Wednesday, April 30, 2008

Empire and the Christian Tradition--Thoughts

I had the opportunity today to read through Dr. J. Rieger's introductory chapter in Empire and the Christian Tradition: New Readings of Classical Theologians (Fortress Press, 2007). I think it provides an insightful and cursory introduction into the book's content for one, but also the trajectories within the "Empire" discussion. Rieger skillfully set forth the parameters of the discussion of Empire in a theological context. Moreover, he introduced "ambivalence" technically speaking, but in such a way that virtually anyone could grasp it. While I feel much more could have been said, this would be a helpful chapter in discussing the topic with someone who simply doesn't understand what all the hub-bub about empire is. This latter point is something I have been dealing with in my own context. I've had several days now to reflect on my last "encounter" of sorts in which, by seminary students, I was asked to describe postcolonialism to individuals who had never heard the term. I realized in those few moments, that my own grasp and interest in the subject, and indeed aspirations for future research were better situated in the interior recesses of my psyche than packaged and ready for export (to borrow readily available capitalist lingo).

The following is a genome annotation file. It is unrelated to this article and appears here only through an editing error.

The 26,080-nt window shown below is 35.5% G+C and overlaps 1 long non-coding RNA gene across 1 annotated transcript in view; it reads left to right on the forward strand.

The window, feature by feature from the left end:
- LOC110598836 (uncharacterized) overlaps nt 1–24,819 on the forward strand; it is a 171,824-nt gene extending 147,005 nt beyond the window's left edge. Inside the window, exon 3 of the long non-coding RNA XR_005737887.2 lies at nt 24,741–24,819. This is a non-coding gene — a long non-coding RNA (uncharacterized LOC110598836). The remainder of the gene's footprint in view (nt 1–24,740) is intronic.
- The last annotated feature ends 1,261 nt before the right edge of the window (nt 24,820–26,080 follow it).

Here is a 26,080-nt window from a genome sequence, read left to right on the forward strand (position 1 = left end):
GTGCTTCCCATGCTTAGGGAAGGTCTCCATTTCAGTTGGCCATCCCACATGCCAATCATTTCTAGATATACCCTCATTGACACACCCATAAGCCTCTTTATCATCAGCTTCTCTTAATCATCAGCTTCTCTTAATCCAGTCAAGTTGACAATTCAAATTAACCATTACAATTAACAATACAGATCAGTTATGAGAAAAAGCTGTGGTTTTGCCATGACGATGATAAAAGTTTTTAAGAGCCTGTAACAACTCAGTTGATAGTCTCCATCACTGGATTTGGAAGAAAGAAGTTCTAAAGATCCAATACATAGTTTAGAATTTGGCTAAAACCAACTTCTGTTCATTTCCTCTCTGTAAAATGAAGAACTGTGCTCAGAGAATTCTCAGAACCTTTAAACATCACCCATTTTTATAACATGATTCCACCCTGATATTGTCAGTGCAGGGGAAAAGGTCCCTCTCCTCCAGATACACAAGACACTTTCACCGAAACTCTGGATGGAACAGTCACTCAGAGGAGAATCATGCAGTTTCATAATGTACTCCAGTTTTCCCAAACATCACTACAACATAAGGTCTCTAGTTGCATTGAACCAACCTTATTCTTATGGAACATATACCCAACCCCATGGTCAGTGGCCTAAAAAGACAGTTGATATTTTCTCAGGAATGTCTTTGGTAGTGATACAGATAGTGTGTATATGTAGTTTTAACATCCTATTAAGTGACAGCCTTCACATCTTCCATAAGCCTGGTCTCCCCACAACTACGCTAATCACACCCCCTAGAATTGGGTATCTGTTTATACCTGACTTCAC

While I think that I accurately described the study, as a biblical criticism, I also was confronted by the reality of how radical, to the average conservative Christian such critical ideas posed to the reigning presuppositions whether conscious or unconscious of the average evangelical situated in an American context. What does it mean when your thinking, reasoning, and critical reflection make others nervous?

I will be posting much more frequently in the coming days, as finals ease their seeming strangle-hold and my limp mind falls upon the floor. :)

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